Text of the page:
Editors often say the mark of a novice fiction writer can be characterized by the use of too many -ly verbs. And yet, even some of the most seasoned professionals find themselves relapsing into the adverb abyss. Why? Well, there are many reasons, but the most basic is probably because –ly verbs are easy. They are quick fixes tossed in to tell the reader how something feels or why something is happening without showing the degree or extent. Here’s an example:
Tim walked quietly into the room.
From this sentence the reader is aware that Tim entered the room without making sound. It gets the point across, but it skirts Tim’s real actions by not showing what measures he takes in order to be quiet. If the writer stopped to think of what actions constitute a quiet entrance, the same sentence might read like this:
Tim tiptoed into the room.
In this improved version, the reader has a better knowledge of the scene and what is taking place. It is no longer a boring read and includes realism and drama.
Another place adverbs habitually appear is within tag lines. (See article: DIALOG DESPAIR below.) In an attempt at creativity writers may actually weaken their character’s dialog while committing high treason in the writing world. Use of these adverbs go against the number one rule; show, don’t tell. Here’s an example:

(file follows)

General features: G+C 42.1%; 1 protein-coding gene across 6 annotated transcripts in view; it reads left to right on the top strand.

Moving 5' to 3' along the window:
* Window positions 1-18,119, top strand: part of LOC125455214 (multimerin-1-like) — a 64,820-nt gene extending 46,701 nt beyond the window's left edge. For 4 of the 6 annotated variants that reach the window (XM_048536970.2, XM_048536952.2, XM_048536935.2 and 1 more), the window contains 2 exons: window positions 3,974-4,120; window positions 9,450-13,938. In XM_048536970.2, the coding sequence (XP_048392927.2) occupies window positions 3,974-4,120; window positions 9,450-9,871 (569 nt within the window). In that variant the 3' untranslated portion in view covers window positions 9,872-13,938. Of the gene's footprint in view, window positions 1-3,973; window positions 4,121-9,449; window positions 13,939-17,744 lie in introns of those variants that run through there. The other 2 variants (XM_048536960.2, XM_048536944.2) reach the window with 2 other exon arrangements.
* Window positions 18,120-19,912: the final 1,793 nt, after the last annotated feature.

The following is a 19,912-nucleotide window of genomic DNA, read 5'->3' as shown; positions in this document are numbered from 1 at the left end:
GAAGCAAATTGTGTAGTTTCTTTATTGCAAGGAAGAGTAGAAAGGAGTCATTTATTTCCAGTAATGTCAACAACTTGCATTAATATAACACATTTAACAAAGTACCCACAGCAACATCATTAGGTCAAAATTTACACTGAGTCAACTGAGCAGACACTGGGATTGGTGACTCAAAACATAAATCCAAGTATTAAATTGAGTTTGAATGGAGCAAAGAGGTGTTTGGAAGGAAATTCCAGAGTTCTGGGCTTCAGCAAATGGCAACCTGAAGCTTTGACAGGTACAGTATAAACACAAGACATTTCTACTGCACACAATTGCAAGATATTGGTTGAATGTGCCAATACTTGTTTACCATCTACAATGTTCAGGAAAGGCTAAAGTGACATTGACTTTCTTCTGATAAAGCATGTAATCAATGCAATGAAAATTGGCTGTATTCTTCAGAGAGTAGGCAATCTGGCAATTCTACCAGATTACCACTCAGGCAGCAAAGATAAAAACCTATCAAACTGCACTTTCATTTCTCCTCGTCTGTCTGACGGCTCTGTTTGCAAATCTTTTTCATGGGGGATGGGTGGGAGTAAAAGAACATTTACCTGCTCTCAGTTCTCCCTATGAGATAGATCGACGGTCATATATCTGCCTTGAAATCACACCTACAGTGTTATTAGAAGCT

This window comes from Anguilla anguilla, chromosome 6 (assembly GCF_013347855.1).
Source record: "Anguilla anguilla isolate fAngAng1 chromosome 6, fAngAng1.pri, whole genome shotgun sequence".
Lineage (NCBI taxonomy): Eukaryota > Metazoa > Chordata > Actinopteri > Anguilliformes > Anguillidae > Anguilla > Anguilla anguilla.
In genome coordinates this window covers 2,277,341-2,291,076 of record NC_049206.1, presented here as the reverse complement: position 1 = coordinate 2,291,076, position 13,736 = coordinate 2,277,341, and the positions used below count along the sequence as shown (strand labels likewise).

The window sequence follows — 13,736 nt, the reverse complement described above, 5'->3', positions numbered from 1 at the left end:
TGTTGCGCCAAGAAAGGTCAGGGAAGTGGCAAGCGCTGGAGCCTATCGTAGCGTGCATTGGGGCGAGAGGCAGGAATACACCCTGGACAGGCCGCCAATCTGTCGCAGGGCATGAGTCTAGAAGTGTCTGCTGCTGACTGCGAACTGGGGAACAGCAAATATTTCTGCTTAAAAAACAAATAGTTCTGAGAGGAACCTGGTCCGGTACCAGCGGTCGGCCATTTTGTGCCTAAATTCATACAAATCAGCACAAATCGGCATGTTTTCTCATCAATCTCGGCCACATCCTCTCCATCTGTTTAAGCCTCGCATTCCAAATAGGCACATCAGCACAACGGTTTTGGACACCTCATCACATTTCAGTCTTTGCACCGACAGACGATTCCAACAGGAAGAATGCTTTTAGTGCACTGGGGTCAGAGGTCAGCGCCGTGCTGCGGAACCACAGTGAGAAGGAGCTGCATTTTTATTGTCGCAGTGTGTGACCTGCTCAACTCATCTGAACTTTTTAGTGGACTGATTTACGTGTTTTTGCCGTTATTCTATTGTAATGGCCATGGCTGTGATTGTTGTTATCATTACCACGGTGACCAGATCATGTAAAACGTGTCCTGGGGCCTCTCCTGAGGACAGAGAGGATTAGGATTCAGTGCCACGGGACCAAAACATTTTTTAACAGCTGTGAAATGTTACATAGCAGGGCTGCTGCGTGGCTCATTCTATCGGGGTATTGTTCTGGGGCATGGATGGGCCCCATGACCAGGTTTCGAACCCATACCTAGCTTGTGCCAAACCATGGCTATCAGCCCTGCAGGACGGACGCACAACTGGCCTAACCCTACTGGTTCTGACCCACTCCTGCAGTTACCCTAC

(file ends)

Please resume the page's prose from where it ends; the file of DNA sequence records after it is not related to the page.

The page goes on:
“That was close,” Susan said breathlessly.
The writer tells us Susan is breathless, but the text would be stronger if the writer showed Susan’s breathlessness through her words and actions.
“Whew! That was close,” Susan said, stopping to catch her breath.
Sometimes adverbs are used alongside already strong action verbs. As if that weren’t bad enough, they are often partnered with those that hold the same meaning. Here are a few examples:
He clenched his fists tightly.
The amplifier blared loudly.
In both these cases the writer clutters the sentences by repeating the same facts. In the first one, the verb “clenched” means to tightly hold together. By adding the adverb “tightly” to it, the writer has defined the verb for the reader. In the second example the same is true. The verb “blared” means to make a loud, harsh noise. Adding the adverb “loudly” is redundant and talks down to the reader.
By deleting these adverbs the sentences are easier to read and make a stronger impact. You will find this to be the case in most areas where adverbs make unnecessary appearances. A quick way to tell if an adverb is important is to read the sentence, skipping over the questioning word. If the adverb isn’t missed and the sentence works just as well without it, it should be deleted.
-Ly verbs are also frequently used to segue action or new scenes. The most familiar is probably the word “suddenly” . If you are one who punctuates with too many exclamation points to help build excitement, you may also be guilty of the suddenly segue. Here’s an example:
Suddenly, a loud boom split the night!
The word suddenly means to happen quickly or unexpectedly. By writing short, action packed sequences you can easily convey “suddenly”. Here’s how:
Boom! An explosion split the night. The ground shook and the sky lit up.
In fiction, adverbs often take away rather than add to your work. Therefore, a conscientious writer will look to correct these slip-ups. So, before sending your manuscript off to that dream agent or editor, click the “find” button on your word processor and type in –ly. How many hits do you get? Look them over. Make sure they are legitimate and not in the league of those noted above. A few simple corrections can positively boost your sales and constructively confirm your professionalism.